We think of unions as primarily male institutions these days, responding to the problems faced by men in industrial labor, but that neglects the fact that women have always been the first victims of industrialization (through textile mills and garment sweatshops, for example; this is still happening today in Mexico, Indonesia, immigrant communities in Los Angeles, etc.) and therefore had some of the first and strongest incentive to organize. The male-dominated condition of the labor movement and the industrial workforce today is precisely because of to the discriminatory laws that a powerful coalition of male mainstream union bosses, male corporate bosses, and male government officials managed to concoct during the labor struggles of the Gilded Age.

Of course, the ciritical role that women such as Sarah G. Bagley (a leading organizer in Lowell), Rose Schneiderman, Lucy Parsons, the female membership of the Knights of Labor, and innumerable others played in forming the labor movement, are often ignored in mainstream labor history. So are questions of women’s labor, the horrendous conditions imposed specifically on women under industrialization, and the struggles around the question of women’s labor and the anti-woman line that the mainstream male Left took in order to expand working men’s profits at the expense of working women’s (much like they used the racism and nativism of the post-Reconstruction era to exclude Blacks, Chinese-Americans, and poor immigrants from entering into unionized segments of the industrial workforce, thus protecting the profits of American-born white workers at the expense of all other workers). All of this isn’t too surprising, when we consider that the collective consciousness of the labor movement and labor history continues to be defined primarily by male organizers who aligned with the sexist AFL line and supported the discriminatory protective labor regulations that cut women out of the work force.

It’s also worth noting a couple of points about the relationship of all of this to feminism.

  1. This unholy male supremacist alliance between mainstream male unions, male corporate bosses and Progressive regulation activists, emerged–like many other anti-woman alliances–during the post-Reconstruction period up to the 1920s, which happens to be more or less the same time as the peak of the struggle for women’s citizenship (with women’s suffrage finally being constitutionally protected in 1920). We may thus add it to the list of anti-woman institutions forming the backlash against First Wave feminism, including such illustrious company as Freudian psychoanalysis, the criminalization of abortion across the Western world, the flourishing of violent rape-based pornography in Victorian cities, and the AMA‘s efforts to seize control of women’s reproductive medicine away from midwives and other women into the hands of male surgeons.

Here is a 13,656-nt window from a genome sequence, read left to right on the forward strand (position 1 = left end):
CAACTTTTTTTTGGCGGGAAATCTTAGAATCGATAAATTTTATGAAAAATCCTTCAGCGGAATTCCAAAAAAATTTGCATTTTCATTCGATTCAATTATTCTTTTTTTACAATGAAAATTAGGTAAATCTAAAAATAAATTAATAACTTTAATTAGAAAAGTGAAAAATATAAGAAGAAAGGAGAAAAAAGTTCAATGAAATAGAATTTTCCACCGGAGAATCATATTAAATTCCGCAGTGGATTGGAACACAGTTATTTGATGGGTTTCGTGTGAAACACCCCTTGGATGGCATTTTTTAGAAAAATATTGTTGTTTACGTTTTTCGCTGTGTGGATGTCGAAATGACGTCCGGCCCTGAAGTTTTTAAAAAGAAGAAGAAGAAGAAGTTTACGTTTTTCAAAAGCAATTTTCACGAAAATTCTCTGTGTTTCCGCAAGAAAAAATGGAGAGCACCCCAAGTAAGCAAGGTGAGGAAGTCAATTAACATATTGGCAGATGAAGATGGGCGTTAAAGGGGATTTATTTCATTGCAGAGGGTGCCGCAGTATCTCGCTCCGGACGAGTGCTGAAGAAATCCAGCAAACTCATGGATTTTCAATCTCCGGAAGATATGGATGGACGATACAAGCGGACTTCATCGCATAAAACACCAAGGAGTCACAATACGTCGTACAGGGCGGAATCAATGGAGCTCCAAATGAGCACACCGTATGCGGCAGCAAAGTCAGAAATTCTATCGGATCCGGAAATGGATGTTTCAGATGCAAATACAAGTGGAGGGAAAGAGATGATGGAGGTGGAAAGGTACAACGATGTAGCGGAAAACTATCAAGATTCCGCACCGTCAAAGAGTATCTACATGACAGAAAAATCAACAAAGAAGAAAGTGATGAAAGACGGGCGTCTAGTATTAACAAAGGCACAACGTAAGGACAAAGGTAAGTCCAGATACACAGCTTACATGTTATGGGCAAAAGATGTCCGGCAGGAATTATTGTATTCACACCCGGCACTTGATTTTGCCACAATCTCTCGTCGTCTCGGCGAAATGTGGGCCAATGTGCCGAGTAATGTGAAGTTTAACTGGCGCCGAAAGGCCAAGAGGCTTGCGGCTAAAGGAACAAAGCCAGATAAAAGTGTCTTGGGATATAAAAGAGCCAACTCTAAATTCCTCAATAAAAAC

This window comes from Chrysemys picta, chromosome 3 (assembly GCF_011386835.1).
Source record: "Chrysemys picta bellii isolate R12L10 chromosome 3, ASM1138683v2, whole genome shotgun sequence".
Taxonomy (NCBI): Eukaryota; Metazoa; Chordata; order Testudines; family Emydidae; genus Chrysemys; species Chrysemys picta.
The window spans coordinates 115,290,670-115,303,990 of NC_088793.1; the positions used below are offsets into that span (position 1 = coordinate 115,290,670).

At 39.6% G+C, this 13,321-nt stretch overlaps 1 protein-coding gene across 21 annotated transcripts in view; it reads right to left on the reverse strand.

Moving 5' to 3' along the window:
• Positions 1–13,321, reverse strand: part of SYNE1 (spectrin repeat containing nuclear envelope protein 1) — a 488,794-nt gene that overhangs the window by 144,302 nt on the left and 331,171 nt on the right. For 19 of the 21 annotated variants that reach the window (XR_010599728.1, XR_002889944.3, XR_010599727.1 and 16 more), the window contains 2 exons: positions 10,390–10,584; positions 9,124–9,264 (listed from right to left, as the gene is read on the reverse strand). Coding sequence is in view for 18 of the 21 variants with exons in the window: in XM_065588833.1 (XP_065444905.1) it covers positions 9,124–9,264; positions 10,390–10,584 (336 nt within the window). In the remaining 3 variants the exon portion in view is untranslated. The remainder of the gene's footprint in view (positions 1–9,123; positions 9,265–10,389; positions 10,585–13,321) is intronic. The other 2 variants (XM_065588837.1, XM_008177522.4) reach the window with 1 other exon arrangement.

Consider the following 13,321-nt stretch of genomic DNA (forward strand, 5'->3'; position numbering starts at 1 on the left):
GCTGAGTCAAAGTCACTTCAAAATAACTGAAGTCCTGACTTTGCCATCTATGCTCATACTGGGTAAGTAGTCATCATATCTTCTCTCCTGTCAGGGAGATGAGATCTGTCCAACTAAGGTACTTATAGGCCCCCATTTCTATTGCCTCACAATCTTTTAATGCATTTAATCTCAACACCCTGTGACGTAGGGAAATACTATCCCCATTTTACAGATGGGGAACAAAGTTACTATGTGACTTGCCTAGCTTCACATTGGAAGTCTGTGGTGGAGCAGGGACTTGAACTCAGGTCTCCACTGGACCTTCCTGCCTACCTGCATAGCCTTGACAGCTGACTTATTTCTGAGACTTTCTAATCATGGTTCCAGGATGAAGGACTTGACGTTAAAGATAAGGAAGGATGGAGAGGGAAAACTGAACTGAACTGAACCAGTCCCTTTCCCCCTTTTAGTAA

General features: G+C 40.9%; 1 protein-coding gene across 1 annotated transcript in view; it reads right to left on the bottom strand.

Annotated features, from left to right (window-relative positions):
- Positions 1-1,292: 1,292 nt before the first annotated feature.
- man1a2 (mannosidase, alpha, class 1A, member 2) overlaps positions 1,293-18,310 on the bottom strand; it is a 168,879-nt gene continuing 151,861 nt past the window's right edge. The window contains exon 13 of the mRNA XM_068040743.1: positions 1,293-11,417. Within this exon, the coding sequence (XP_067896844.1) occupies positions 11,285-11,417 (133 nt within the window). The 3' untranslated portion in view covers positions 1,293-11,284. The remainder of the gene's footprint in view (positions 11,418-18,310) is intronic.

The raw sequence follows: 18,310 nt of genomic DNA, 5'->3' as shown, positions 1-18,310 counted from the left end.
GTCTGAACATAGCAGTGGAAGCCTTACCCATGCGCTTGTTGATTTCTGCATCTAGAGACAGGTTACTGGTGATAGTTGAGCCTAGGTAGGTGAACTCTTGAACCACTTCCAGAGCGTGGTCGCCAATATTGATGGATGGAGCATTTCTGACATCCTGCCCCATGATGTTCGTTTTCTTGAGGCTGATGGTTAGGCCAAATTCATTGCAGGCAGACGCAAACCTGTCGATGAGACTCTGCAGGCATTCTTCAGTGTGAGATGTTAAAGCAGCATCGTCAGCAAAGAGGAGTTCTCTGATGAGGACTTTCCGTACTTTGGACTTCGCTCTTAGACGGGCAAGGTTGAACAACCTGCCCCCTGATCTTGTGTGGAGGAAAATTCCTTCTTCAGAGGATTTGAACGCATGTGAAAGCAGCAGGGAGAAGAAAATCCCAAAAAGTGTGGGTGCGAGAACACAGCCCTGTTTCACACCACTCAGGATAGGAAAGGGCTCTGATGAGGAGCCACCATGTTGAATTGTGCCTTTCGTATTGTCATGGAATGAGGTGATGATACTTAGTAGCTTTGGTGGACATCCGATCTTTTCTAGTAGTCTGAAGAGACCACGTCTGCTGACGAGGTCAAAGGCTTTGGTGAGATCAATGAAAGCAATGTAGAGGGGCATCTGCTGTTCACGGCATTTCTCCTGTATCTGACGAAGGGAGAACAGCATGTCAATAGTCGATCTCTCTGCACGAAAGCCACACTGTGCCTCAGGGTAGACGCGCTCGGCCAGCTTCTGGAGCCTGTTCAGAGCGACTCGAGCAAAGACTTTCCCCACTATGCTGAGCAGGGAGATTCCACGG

2. The most effective forces in fighting the abuses inflicted on women laborers were organizations such as the Women’s Trade Union League, an organization allying women of across social classes around the abuse specifically faced by women in the industrial workplace. The WTUL’s organizing efforts galvanized general strikes and other massive actions which eventually helped massively reform the horrendous sweatshop conditions faced by many garment workers (virtually all female) in New York. Not to be monomaniacal or anything, but once again organizing uniting all women on behalf of women (i.e., feminist organizing) was the most effective force in fighting patriarchal power.